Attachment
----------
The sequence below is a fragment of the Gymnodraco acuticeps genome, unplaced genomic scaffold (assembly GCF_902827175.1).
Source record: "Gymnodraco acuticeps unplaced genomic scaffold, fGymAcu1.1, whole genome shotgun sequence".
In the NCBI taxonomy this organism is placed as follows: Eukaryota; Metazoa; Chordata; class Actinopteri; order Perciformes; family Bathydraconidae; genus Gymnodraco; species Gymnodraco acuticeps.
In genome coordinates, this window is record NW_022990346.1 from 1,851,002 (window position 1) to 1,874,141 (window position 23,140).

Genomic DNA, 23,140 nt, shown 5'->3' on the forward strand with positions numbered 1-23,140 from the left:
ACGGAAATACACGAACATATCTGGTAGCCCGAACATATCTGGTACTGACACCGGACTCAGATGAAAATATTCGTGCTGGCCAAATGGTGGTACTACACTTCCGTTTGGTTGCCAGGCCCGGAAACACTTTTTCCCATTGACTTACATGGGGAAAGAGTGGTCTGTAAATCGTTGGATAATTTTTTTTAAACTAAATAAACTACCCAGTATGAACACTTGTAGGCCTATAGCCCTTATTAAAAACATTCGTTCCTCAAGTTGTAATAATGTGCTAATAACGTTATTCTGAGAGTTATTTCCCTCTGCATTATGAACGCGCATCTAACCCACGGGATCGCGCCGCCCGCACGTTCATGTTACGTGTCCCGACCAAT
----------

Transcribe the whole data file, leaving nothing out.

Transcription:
The sequence below is a fragment of the Gymnodraco acuticeps genome, unplaced genomic scaffold (assembly GCF_902827175.1).
Source record: "Gymnodraco acuticeps unplaced genomic scaffold, fGymAcu1.1, whole genome shotgun sequence".
In the NCBI taxonomy this organism is placed as follows: Eukaryota; Metazoa; Chordata; class Actinopteri; order Perciformes; family Bathydraconidae; genus Gymnodraco; species Gymnodraco acuticeps.
In genome coordinates, this window is record NW_022990346.1 from 1,851,002 (window position 1) to 1,874,141 (window position 23,140).

Genomic DNA, 23,140 nt, shown 5'->3' on the forward strand with positions numbered 1-23,140 from the left:
ACGGAAATACACGAACATATCTGGTAGCCCGAACATATCTGGTACTGACACCGGACTCAGATGAAAATATTCGTGCTGGCCAAATGGTGGTACTACACTTCCGTTTGGTTGCCAGGCCCGGAAACACTTTTTCCCATTGACTTACATGGGGAAAGAGTGGTCTGTAAATCGTTGGATAATTTTTTTTAAACTAAATAAACTACCCAGTATGAACACTTGTAGGCCTATAGCCCTTATTAAAAACATTCGTTCCTCAAGTTGTAATAATGTGCTAATAACGTTATTCTGAGAGTTATTTCCCTCTGCATTATGAACGCGCATCTAACCCACGGGATCGCGCCGCCCGCACGTTCATGTTACGTGTCCCGACCAAT